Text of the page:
As is clear from PMCPA case history, the Guidance emphasises that a UK employee “liking” a third-party post (originating outside the UK) is likely to come within the scope of the ABPI Code. In our experience, this has been a real issue for some international companies, where employees often “like” content posted by overseas colleagues that is either non-compliant in the UK or where the “like” changes the context of the original communication, so that it is no longer corporate announcement and becomes a communication to the general public.
IV. Product References
The Guidance reflects the general principle that the dissemination of content over social media likely has a “proactive” quality.
The Guidance summarises EFPIA’s position that:
“any mention of a POM [(prescription only medicine)] [on social media] is likely to be considered promotion of that medicine to the public and is prohibited.”
The PMCPA Guidance provides “informal advice” that including a product name (brand or generic) in a social media post on its own, and “particularly if alongside its indication”, is presumptively promotional. It is then up to companies to prove otherwise, which is often difficult.
A product may also be promoted on social media without being named, but by indirect references to its use/indication.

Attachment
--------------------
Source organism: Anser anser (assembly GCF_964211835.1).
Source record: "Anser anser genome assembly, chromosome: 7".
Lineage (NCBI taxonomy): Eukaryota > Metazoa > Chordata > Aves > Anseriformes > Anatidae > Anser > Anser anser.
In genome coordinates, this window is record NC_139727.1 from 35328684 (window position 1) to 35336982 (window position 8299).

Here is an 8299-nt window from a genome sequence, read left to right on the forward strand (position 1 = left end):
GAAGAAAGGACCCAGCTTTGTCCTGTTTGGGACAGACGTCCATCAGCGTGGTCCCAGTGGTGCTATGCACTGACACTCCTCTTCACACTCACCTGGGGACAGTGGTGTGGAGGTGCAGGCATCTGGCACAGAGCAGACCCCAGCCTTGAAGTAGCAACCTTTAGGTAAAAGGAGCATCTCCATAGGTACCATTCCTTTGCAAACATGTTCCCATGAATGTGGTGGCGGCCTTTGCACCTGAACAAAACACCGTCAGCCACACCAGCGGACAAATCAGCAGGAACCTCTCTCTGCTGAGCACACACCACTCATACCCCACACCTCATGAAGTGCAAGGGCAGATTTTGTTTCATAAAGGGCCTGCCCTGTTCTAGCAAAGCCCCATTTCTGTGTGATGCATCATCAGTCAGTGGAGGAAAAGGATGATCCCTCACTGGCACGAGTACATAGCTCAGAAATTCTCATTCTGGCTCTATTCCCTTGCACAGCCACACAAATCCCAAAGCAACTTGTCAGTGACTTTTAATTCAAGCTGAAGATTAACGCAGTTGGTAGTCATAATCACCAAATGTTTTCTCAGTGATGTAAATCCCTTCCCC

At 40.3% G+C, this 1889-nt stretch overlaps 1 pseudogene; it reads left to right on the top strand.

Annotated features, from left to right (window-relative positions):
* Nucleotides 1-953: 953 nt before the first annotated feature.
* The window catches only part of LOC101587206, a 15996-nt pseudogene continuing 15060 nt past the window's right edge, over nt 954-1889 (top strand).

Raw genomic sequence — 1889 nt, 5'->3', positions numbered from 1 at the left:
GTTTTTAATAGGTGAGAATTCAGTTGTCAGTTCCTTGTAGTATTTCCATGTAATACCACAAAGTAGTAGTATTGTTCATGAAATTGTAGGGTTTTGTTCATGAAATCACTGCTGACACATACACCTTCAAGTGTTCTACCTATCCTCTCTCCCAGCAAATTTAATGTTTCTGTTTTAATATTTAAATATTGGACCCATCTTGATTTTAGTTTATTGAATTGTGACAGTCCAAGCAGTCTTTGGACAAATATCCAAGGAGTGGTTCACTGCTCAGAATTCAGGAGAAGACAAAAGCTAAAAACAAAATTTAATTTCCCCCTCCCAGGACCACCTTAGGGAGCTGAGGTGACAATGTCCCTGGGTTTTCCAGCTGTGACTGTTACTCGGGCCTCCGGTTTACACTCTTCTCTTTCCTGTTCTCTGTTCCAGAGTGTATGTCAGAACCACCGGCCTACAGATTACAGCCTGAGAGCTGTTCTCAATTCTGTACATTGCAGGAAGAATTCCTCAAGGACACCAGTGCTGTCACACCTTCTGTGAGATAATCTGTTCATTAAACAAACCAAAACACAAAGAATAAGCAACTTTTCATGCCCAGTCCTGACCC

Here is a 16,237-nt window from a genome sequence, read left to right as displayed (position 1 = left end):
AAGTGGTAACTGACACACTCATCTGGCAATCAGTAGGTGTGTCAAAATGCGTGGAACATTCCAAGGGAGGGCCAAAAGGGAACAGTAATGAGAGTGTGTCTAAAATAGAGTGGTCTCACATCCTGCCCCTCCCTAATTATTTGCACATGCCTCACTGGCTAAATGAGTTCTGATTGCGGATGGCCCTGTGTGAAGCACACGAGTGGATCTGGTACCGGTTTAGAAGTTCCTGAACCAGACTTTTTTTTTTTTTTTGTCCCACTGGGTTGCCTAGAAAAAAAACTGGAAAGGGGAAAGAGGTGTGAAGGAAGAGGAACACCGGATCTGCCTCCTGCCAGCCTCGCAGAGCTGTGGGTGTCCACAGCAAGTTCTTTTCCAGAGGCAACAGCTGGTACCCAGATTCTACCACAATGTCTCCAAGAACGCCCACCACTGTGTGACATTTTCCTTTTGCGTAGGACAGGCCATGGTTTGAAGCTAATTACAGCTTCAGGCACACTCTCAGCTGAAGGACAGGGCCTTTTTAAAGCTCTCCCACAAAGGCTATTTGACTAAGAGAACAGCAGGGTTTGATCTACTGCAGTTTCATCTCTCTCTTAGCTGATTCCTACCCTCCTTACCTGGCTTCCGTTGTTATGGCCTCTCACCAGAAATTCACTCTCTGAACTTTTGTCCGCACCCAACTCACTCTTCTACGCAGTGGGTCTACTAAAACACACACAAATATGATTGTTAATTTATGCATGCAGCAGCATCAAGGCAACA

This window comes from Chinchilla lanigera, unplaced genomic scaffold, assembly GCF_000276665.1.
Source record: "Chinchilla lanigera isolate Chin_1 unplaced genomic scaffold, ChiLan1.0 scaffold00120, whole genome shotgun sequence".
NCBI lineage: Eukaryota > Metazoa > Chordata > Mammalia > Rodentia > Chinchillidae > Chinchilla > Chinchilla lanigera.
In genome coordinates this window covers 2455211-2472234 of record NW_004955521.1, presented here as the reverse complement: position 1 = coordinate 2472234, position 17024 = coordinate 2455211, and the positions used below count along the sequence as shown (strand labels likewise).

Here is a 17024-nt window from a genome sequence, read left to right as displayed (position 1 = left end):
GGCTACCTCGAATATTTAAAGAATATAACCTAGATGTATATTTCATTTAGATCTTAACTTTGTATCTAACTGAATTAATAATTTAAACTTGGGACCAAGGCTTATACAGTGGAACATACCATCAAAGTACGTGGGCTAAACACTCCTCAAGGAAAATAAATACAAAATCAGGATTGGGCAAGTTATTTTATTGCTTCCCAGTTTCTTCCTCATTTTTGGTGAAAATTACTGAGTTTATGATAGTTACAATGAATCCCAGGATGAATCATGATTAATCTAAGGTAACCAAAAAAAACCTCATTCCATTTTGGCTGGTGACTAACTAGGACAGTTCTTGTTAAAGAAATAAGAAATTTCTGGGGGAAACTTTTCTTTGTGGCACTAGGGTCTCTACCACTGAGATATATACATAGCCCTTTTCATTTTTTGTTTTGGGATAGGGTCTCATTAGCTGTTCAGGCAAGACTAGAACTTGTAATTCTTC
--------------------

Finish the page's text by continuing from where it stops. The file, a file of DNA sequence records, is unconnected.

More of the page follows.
The Guidance concludes that “[t]he proactive dissemination of material, including the name and/or indication of a medicine on social media, is likely to be considered promotion of that medicine.”
V. Guidance on Specific Aspects of Social Media
A. Corporate News and Announcements (General)
The Guidance states that any news or announcements a company posts/shares on social media “must be appropriate for the public.” The content “should not directly or indirectly mention products” and “not include signposting to information about products or pipeline assets, including clinical research.”
B. Product and Pipeline Milestones
Companies are increasingly looking to use social media channels to inform the corporate community (e.g., investors and financial journalists) about product and pipeline milestones. The Guidance acknowledges the difficulties of this because social media content is likely to be visible to the general public rather than the narrower corporate community.
It notes: “there is a difference between making a press release/information available only to investors or to the relevant press, to be published or not, and linking to it on a social media platform open to the wider public where it may be read by a broader than intended audience.”
The Guidance contemplates companies posting a limited news announcement on social media, which contains a link to a more detailed press release, which is clearly signposted and that readers may access should they choose to. Safeguards to consider in relation to such posts include:
- Tailoring each element to the relevant audience.
- Clear signposting of the intended audience the post is targeted at.
- Ensuring all information is factual, balanced and non-promotional.
- The risks that mentioning the name of the product and/or indication may be promotional.
- Requiring the audience to self-validate before accessing substantive product-related content (e.g., on the pharmaceutical company’s website).
According to the Guidance the following example may be acceptable: